She made an indecisive circle, glancing up and down the deserted street. Streamers of fog swirled lazily up ahead, deadening sound and walling her off from the world, enclosing her in a cocoon of dread. The only sound was the heavy, rapid thump of her heart against the walls of her chest.

Where was…?

…that way, she decided abruptly. Yes. It was definitely to the west. And then, her confidence weakening, leeched out of her in the next instant, she sighed. Well, it was as good a direction to start in than any other.

She turned around, intending to head for the end of the street before risking entering the trees — a dark, forbidding hiding place where creatures too terribly to imagine still lurked — and jolted to a halt, eyes growing wide. A shriek clawed its way out of her throat to rend the air.

The demon that had stepped soundlessly from out of the cloaking fog and into the puddle of light directly in her path lunged for her with a ferocious snarl, its hands, with their long, taloned fingers, clawing at the air before her.


And blood.

There was blood on its mouth and on those hands and…

…its eyes were dark slits in the sickly green flesh of its face and…

The woman screamed again and whirled for the trees, her mind too overloaded with images of horror all at once to comprehend this last. Once more running for her life.

She blundered blindly through the trees and the darkness, until she found her sanctuary. Sobbing, hysterical with terror, she fell into the outstretched arms of the tall, dark-haired young man who ran to meet her. His own eyes dark with fear for whatever had happened to her to bring her to him in this fugue of terror, he gathered her close.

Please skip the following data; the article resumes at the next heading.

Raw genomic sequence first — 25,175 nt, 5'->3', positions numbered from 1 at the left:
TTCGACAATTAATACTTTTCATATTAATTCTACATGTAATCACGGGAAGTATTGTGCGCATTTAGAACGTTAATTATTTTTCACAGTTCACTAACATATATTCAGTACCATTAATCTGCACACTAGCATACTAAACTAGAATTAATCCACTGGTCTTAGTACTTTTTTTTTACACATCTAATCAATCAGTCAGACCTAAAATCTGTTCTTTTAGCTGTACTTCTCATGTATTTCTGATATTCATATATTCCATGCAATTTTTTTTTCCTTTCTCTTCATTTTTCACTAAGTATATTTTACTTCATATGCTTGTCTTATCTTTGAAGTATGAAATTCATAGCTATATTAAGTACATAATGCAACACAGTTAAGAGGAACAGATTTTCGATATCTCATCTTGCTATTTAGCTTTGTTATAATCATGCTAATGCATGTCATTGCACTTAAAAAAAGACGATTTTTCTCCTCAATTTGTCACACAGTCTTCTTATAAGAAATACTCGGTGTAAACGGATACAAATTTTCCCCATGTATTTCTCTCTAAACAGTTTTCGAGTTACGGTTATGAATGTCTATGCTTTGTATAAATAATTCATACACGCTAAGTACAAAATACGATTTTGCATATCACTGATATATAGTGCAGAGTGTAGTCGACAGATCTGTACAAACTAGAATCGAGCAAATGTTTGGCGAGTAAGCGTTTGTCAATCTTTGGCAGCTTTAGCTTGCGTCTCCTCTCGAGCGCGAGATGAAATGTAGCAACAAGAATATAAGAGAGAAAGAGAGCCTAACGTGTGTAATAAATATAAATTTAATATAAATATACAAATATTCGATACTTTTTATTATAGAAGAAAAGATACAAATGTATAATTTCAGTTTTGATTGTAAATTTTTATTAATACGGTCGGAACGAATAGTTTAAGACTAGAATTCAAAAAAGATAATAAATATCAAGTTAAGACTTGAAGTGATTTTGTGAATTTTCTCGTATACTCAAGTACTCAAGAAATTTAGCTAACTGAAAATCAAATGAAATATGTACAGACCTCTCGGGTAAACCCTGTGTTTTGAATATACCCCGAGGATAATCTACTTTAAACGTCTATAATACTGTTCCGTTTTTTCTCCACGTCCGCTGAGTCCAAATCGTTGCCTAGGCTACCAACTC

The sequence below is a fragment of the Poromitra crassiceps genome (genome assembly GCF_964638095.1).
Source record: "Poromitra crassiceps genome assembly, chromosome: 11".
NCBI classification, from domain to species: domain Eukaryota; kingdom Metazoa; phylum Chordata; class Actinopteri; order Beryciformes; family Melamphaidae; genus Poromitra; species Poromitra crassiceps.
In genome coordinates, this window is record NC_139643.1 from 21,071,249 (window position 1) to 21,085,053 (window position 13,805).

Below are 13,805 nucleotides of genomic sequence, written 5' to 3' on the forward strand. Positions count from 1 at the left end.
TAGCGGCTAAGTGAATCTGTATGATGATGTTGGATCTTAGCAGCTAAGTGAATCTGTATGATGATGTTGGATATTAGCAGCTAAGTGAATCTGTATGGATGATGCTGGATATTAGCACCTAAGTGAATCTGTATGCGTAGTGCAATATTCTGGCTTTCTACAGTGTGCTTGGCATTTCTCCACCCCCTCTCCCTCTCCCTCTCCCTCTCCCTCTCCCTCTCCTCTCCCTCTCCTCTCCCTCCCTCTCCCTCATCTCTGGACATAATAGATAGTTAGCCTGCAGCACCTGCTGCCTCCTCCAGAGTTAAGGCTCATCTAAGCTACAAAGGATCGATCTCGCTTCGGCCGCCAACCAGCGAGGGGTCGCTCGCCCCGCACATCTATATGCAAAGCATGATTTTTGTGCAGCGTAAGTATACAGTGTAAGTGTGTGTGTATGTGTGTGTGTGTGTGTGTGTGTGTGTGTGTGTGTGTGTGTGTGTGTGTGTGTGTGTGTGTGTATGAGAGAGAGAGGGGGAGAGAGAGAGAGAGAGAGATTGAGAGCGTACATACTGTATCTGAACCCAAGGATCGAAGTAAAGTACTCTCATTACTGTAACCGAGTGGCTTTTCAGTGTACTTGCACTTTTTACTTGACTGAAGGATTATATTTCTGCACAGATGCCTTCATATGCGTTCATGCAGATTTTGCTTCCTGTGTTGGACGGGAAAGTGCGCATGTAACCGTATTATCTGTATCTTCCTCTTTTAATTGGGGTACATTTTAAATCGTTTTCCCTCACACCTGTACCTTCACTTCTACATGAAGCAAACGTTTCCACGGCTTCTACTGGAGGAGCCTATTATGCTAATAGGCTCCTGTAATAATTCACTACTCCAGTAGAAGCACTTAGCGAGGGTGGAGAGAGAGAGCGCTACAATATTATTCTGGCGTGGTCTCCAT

And she let herself be soothed. Knowing herself suddenly safe in the arms of her savior.

Her protector.

Her love.

She was safe.

Finally, she was safe.


Derek watched the woman disappear headlong into the trees and then hooked his fingers under the bottom of his demon mask and tipped it up to rest on his brow.

He grinned. A sticky red grin. "Coooolllll."

"You got Kool Aid all *over* your mouth," a prim little voice he recognized instantly and loathed just as fast advised from his left.

He turned his head to the grass lawn, the grin becoming a scowl. Stacy Ketch stood right behind him, smiling serenely.

If Derek had been just a few years older he might have noted that, always china doll flawless in every detail, right down to the snowy white bobby socks she wore to school, Stacy looked particularly cute and adorable this evening. Her fairy outfit was as right out of a storybook perfect as the vast amount of cash her rich daddy had thrown at the store could buy. Her hair was its usual bright, flaring halo of gold, caught at by the light of the overhead sodium lamps, which dimmed in response to its shine, unable to compete. This evening it had been expertly arranged by the deft hands of a personal hairdresser into tight curls, which framed her delicate, heart-shaped face and bobbed enticingly when she moved her head. Only nine years old, Stacy had already perfected the art of tossing them winsomely for effect. She did it now as she looked condescendingly down her long nose at the boy below her.